For years, I’ve suffered from a malady.
One that I’ve shamefully hidden, glossed over and tried to ignore.
You see, I am a can-o-phobe.
There, I said it.
I am one who has never canned.
Oh sure, I’ve made jam. And I’ve made pickles. But all ones that could be easily stored in the refrigerator or freezer.
Petrified that I’d end up killing friends and family (or at least making them deathly ill), I’d never had the nerve to water process the jars to attempt to make them shelf-stable instead.
So, over the weekend, I actually canned. Real canning. I made strawberry-rosemary jam, water-processed the jars, carefully opened one of them the next day to spread the glossy preserves on a toasted English muffin, took a blissful bite, and lived to tell about it. Whew.
And you know what? It was so easy that I could kick myself for being such a wuss about it in the first place.
I adapted an “Heirloom Strawberry Preserves” recipe from the “Ball Blue Book Guide to Preserving” by adding a little fresh home-grown rosemary to it because I love the resiny-foresty back note it provides to sweet berries. I also made only half the recipe. Hey, baby steps, baby steps, OK?
After buying some fresh strawberries from one of my favorite vendors at my local farmers market, I followed the simple directions in the recipe to macerate the berries in a load of sugar, boil the mixture, refrigerate it, boil it again, pour it into jars, then carefully place them into a rack that I lowered into a stockpot of boiling water.
After boiling them for the requisite 20 minutes, the jars were removed from the pot to cool. To test whether the jars sealed properly, all you need do is tap the center of the lid. If it doesn’t give at all, then the seal took. If it does flex, the jar did not seal properly, so just store the jar in the refrigerator instead.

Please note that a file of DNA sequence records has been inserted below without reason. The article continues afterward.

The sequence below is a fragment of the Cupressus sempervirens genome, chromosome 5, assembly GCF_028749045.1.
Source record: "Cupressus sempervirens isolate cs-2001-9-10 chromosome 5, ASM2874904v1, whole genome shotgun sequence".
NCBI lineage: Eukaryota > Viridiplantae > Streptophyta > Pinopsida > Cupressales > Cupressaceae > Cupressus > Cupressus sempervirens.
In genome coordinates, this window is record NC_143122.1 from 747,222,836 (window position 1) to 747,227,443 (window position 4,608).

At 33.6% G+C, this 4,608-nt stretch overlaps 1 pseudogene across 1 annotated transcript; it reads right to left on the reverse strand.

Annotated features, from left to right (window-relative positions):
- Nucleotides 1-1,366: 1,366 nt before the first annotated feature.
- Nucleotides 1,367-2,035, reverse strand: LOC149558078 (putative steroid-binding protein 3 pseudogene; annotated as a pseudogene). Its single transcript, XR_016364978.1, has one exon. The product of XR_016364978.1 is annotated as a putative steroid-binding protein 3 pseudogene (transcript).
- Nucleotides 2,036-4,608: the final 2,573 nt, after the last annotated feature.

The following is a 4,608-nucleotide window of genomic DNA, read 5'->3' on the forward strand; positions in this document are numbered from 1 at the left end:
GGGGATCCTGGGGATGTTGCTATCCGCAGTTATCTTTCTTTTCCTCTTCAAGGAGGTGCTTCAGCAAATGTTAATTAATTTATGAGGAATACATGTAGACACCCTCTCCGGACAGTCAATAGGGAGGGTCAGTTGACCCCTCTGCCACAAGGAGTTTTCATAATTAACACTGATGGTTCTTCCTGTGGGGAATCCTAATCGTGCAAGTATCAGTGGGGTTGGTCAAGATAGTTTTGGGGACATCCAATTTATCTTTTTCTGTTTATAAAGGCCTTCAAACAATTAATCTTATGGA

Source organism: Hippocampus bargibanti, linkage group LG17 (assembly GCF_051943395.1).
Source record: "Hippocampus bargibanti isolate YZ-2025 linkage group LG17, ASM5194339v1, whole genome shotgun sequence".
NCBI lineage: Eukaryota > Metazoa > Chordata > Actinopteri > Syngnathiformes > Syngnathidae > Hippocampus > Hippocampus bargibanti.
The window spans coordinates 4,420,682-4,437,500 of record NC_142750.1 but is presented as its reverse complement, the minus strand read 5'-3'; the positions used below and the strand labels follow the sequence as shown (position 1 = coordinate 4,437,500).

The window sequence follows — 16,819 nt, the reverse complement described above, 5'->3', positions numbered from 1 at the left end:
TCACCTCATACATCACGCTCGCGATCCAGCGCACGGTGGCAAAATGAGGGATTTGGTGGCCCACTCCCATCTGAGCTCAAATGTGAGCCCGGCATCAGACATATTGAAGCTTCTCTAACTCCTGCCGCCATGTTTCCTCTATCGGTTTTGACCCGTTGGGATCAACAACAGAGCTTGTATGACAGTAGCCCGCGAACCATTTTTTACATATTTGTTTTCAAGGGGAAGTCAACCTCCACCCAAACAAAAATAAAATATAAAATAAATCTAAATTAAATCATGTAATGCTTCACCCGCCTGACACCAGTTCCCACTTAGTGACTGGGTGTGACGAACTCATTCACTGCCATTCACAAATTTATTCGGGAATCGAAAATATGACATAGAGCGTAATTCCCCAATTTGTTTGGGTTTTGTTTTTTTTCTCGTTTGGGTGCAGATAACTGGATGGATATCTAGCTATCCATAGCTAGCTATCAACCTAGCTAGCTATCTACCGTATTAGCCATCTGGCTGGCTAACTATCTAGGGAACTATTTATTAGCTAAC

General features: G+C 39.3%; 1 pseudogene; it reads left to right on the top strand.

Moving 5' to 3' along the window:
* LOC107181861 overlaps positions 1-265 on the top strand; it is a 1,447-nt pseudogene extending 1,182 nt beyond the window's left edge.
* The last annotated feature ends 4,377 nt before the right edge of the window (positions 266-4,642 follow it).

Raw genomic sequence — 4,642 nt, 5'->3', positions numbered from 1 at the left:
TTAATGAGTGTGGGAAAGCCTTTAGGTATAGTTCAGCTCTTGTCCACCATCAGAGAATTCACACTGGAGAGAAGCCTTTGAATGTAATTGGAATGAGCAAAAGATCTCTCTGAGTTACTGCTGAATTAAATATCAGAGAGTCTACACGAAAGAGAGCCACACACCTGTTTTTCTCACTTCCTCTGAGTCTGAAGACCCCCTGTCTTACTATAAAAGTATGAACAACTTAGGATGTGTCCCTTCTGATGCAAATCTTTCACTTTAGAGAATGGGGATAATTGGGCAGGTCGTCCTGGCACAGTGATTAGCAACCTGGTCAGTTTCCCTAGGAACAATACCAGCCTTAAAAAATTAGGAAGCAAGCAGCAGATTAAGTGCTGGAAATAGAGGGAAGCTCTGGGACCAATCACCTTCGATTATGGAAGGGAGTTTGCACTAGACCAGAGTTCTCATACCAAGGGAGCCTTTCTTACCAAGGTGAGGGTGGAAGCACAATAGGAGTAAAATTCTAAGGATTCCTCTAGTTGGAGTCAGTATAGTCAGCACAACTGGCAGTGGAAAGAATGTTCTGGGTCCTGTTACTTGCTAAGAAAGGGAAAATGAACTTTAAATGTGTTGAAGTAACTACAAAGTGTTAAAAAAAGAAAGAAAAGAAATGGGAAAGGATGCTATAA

This beautiful garnet jam is such a perfect way to treasure a taste of summer long after it’s gone that I’ll definitely be making it again.
Next time, I’ll make the whole recipe, too. Because, proudly, I’m a can-o-phobe no more.
CONTEST: One lucky Food Gal winner will win a coupon for a free case of Ball canning jars. They’re perfect to capture the essence of the season. Even if you don’t can or preserve, they also make great serving or storage vessels for all manner of foods or craft or household items such as buttons, nails or pennies.
The give-away also commemorates the fifth annual Can-It-Forward Day on Aug. 1, which celebrates the joys and deliciousness of preserving. Join in the fun with by watching an online broadcast at FreshPreserving, 9 a.m. EST Aug. 2.
Entries for the Food Gal contest, open to those in the continental United States, will be accepted through midnight PST Aug. 3. Winner will be announced Aug. 5.
How to win?
You’ve already heard my canning confessions. Tell me about a memorable experience you had canning or why you want to start canning now for the first time. Best answer wins.
Heirloom Strawberry-Rosemary Preserves
(Makes about 2 half-pint jars)
1 pound of strawberries
2 1/2 cups granulated sugar
1 teaspoon finely chopped fresh rosemary
2 1/2 tablespoons lemon juice, fresh or bottled
Prep: Wash strawberries under cold running water; drain. Remove stems and caps from strawberries
Cook: Combine strawberries and sugar in a medium saucepan. Let stand in refrigerator 3 to 4 hours. Add rosemary to the mixture, bring to a boil, stirring until sugar dissolves. Add lemon juice. Boil over high heat until strawberries are slightly translucent and syrup is thick. Ladle preserves into a shallow pan. Let preserves stand in refrigerator 12 to 24 hours. Stir occasionally to distribute strawberries throughout syrup. Cook strawberries and syrup in a medium saucepan until hot throughout. Remove from heat. Skim off foam if necessary.
Fill: Ladle hot preserves into a hot jar, leaving 1/4-inch headspace. Remove air bubbles by gently pressing on the contents inside the jar with a small, clean spatula.. Clean jar rim with a clean cloth. Center lid on jar and adjust band to fingertip-tight. Place jar on the rack elevated over simmering water (180 degrees Fahrenheit) in a boiling-water canner. Repeat until all jars are filled.
Process: Lower the rack into simmering water. Water must cover jars by 1 inch. Adjust heat to medium-high, cover canner and bring water to a roiling boil. Process half-pint jars 20 minutes. Turn off heat, and remove the cover. Let jars cool 5 minutes. Remove jars from canner; do not tighten bands if loose. Cool 12 hours. Check seals. Label and store jars.
Note: This is a half recipe. To make the full recipe, just double the amounts shown above, and use a large, rather a medium-sized, saucepan.
Adapted from “Ball Blue Book Guide to Preserving”
Preserving Recipes You Don’t Necessarily Have to Water Process: Meyer Lemon and Vanilla Bean Marmalade
And: Pickled Cherries
And: Pickled Red Onions